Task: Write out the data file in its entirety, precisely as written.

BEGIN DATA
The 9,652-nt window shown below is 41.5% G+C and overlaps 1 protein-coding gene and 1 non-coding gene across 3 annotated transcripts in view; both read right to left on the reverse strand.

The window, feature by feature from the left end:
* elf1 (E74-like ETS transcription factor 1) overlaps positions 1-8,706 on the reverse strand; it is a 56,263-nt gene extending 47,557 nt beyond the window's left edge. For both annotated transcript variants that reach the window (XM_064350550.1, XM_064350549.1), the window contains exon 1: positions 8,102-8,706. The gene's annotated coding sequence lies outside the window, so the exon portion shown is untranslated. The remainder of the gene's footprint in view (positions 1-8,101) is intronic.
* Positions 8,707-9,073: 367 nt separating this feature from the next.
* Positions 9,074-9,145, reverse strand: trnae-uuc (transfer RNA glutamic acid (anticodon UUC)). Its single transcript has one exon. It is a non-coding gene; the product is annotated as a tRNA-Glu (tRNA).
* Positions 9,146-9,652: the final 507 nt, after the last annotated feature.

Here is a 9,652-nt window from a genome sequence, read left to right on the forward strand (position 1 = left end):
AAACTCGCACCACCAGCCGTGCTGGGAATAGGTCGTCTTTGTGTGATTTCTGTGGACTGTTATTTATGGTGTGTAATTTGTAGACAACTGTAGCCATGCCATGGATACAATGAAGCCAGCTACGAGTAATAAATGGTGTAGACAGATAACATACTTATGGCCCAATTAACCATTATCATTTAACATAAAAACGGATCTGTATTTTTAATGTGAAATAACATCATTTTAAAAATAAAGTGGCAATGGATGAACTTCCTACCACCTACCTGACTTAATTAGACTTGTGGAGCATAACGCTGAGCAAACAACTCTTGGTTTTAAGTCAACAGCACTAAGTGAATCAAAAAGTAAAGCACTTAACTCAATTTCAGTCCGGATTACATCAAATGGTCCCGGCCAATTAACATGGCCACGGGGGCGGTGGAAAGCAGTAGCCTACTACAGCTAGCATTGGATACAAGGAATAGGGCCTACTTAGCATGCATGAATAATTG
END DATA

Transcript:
The 9,652-nt window shown below is 41.5% G+C and overlaps 1 protein-coding gene and 1 non-coding gene across 3 annotated transcripts in view; both read right to left on the reverse strand.

The window, feature by feature from the left end:
* elf1 (E74-like ETS transcription factor 1) overlaps positions 1-8,706 on the reverse strand; it is a 56,263-nt gene extending 47,557 nt beyond the window's left edge. For both annotated transcript variants that reach the window (XM_064350550.1, XM_064350549.1), the window contains exon 1: positions 8,102-8,706. The gene's annotated coding sequence lies outside the window, so the exon portion shown is untranslated. The remainder of the gene's footprint in view (positions 1-8,101) is intronic.
* Positions 8,707-9,073: 367 nt separating this feature from the next.
* Positions 9,074-9,145, reverse strand: trnae-uuc (transfer RNA glutamic acid (anticodon UUC)). Its single transcript has one exon. It is a non-coding gene; the product is annotated as a tRNA-Glu (tRNA).
* Positions 9,146-9,652: the final 507 nt, after the last annotated feature.

Here is a 9,652-nt window from a genome sequence, read left to right on the forward strand (position 1 = left end):
AAACTCGCACCACCAGCCGTGCTGGGAATAGGTCGTCTTTGTGTGATTTCTGTGGACTGTTATTTATGGTGTGTAATTTGTAGACAACTGTAGCCATGCCATGGATACAATGAAGCCAGCTACGAGTAATAAATGGTGTAGACAGATAACATACTTATGGCCCAATTAACCATTATCATTTAACATAAAAACGGATCTGTATTTTTAATGTGAAATAACATCATTTTAAAAATAAAGTGGCAATGGATGAACTTCCTACCACCTACCTGACTTAATTAGACTTGTGGAGCATAACGCTGAGCAAACAACTCTTGGTTTTAAGTCAACAGCACTAAGTGAATCAAAAAGTAAAGCACTTAACTCAATTTCAGTCCGGATTACATCAAATGGTCCCGGCCAATTAACATGGCCACGGGGGCGGTGGAAAGCAGTAGCCTACTACAGCTAGCATTGGATACAAGGAATAGGGCCTACTTAGCATGCATGAATAATTG